I doubt the diet soda is making them eat a huge amount more though, it’s probably just an easy way to feel like they’re making a healthy choice. The age old correlation doesn’t equal causation. I don’t have a big problem with the study, just the way this article is presented.

    • Avatar SquidLord says:

      It’s been a hot minute since I last read up on this.. But I *believe* it has a lot to do with your brain. Your brain expects the calories due to the very sweet taste. The calories never come, so your poor brain unleashes a rush of ghrelin (the hunger hormone) so you get hungry. On top of that, you’re “behaving” and eating nicely so you can just go ahead and have that extra snack…or 3. Don’t quote me but I think that’s what the current thinking is.

  3. Avatar Chris says:

    Who even said soda is good for you?
    It’s not, but we still drink it regardless. So in my opinion, drink soda in moderation.
    I normally only have one diet soda a day, if that. Other times when I have a sweet attack, I go for a diet mt dew cause it’s sweet to me, and no where near all the junk that’s in high end sweets.
    There’s lots of junk out there bad for us, but we’re gonna eat it or drink it anyway. So just consume it in healthy moderation.

  4. Avatar fab says:

    The study was conducted with >65 year old people so it is unrelevant for most of the readers here

  5. Avatar ClippityBob says:

    How many times does this SAME study with bad data have to be rehearsed to make it true? I have heard it said that, “I stopped drinking soda and lost 62,000 pounds overnight”. Of course it’s not true. I have drank diet soda for years and am healthier than anyone I know(by the doctor’s numbers, not my estimate). I work out rarely, feel great every day, NEVER order a large(or extra large) anything. I even drank 1 gallon of just water per day for months and lost not a single pound, or felt any better or different. When the coroner starts listing artificial sweetener as “cause of death”, I MIGHT re-evaluate. Until then, researchers need to find something else to do with their time. This same article over and over again in every single magazine and newspaper is soooo boring and deceptive. About to drink a diet soda.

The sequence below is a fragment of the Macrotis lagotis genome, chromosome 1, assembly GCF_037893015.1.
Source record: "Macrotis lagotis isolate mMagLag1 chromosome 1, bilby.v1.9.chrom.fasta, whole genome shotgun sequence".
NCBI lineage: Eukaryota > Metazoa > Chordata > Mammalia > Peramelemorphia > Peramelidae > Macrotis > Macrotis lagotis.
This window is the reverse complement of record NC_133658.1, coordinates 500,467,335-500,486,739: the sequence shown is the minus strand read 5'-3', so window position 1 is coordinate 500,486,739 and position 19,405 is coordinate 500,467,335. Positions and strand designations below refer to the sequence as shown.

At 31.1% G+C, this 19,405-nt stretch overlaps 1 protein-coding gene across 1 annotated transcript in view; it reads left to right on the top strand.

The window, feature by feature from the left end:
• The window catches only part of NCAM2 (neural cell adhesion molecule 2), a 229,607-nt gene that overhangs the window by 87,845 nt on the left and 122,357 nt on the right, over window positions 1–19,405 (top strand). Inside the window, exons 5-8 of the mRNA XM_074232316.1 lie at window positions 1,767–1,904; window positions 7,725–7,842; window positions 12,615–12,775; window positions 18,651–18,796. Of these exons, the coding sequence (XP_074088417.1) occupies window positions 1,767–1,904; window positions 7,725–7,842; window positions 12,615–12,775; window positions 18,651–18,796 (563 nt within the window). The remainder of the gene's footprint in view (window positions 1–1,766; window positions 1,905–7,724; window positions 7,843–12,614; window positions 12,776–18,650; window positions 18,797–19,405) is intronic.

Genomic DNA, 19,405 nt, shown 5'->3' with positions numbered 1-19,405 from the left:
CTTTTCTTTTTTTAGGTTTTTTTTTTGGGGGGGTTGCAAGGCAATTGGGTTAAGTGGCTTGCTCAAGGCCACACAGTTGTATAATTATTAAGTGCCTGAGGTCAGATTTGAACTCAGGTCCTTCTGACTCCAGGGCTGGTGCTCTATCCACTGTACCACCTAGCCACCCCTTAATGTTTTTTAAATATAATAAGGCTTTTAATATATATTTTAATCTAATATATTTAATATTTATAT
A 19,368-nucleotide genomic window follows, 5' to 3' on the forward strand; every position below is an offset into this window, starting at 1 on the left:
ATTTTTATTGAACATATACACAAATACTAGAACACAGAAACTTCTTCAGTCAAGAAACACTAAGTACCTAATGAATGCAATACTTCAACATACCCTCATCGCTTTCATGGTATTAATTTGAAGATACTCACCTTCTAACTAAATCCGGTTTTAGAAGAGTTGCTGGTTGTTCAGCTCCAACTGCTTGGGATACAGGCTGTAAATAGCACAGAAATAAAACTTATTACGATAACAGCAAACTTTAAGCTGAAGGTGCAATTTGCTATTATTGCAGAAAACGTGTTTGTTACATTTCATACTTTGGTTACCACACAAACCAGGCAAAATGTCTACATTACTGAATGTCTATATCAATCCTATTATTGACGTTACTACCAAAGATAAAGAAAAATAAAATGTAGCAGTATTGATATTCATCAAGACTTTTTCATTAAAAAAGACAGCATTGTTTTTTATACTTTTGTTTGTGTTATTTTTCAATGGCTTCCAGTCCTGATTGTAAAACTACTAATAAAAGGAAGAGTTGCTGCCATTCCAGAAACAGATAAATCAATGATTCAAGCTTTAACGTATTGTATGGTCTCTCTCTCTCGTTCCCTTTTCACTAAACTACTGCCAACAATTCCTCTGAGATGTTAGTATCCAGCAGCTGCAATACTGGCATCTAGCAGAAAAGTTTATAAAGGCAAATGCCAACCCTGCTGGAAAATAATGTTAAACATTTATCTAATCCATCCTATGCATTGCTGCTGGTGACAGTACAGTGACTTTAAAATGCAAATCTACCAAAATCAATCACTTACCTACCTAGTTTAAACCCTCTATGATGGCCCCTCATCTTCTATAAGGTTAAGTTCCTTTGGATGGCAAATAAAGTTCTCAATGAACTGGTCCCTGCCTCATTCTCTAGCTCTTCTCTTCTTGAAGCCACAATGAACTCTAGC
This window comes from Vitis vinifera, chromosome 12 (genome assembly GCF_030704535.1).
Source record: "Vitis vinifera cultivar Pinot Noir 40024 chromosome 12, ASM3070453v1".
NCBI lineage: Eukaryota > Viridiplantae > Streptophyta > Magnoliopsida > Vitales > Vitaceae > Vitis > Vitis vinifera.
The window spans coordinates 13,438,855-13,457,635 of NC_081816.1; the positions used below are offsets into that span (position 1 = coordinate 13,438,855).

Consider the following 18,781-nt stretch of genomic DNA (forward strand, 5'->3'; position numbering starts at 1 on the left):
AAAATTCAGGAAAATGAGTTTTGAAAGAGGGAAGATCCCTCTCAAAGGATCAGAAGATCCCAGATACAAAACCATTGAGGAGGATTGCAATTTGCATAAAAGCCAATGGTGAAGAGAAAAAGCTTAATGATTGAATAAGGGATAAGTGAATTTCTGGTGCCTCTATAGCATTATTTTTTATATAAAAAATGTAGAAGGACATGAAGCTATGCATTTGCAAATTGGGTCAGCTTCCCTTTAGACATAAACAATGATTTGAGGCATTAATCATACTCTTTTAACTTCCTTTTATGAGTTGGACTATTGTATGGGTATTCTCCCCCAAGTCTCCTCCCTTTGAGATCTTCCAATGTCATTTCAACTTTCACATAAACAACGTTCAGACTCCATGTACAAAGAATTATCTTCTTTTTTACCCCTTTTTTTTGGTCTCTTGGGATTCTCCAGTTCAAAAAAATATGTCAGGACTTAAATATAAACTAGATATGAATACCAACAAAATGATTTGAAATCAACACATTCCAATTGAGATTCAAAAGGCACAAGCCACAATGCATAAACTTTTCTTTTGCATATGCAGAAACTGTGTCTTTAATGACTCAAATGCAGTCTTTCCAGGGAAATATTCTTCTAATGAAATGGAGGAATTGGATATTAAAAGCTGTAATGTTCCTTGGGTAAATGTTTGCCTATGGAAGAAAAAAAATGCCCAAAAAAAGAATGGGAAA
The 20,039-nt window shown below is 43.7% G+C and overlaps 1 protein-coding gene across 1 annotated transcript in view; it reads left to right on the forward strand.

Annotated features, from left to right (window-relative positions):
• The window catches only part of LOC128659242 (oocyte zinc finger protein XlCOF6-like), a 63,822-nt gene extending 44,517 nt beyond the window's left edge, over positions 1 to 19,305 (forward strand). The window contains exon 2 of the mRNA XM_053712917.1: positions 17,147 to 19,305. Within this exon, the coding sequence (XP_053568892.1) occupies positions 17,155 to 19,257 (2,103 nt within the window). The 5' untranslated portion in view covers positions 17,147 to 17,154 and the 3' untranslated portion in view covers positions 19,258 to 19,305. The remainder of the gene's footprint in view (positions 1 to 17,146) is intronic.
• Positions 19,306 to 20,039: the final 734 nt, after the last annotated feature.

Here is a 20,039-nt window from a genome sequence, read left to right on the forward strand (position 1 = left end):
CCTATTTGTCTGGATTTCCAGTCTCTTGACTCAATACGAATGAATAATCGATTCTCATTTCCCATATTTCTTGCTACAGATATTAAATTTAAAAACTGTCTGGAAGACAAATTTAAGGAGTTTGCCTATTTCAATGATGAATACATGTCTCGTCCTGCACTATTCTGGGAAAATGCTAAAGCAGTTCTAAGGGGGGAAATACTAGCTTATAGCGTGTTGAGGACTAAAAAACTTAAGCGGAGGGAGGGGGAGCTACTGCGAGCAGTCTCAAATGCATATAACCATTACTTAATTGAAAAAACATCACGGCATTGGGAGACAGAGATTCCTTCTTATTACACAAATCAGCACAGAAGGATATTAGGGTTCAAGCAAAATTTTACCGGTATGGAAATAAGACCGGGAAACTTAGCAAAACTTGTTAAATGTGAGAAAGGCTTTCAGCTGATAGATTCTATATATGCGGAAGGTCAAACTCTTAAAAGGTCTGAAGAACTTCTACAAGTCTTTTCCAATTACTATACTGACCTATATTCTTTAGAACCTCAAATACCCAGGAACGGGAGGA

6. Avatar David Eccles says:

    This article is bogus, a ploy to gain publicity and provides no useful information. Does the author get paid for this? The study shows no cause and effect. There are many reasons why the correlation is not necessarily valid. Any reader could name them. One, diet soda drinkers could be overweight already and are trying to cut down on calories. I have diabetes and have used artificial sweeteners and diet drinks to lose over 30 pounds. I do a lot of my own cooking and it’s working. I use sweeteners in moderation. I dilute my diet drinks with 1/2 water since I like it better than just water which can dry out my mouth.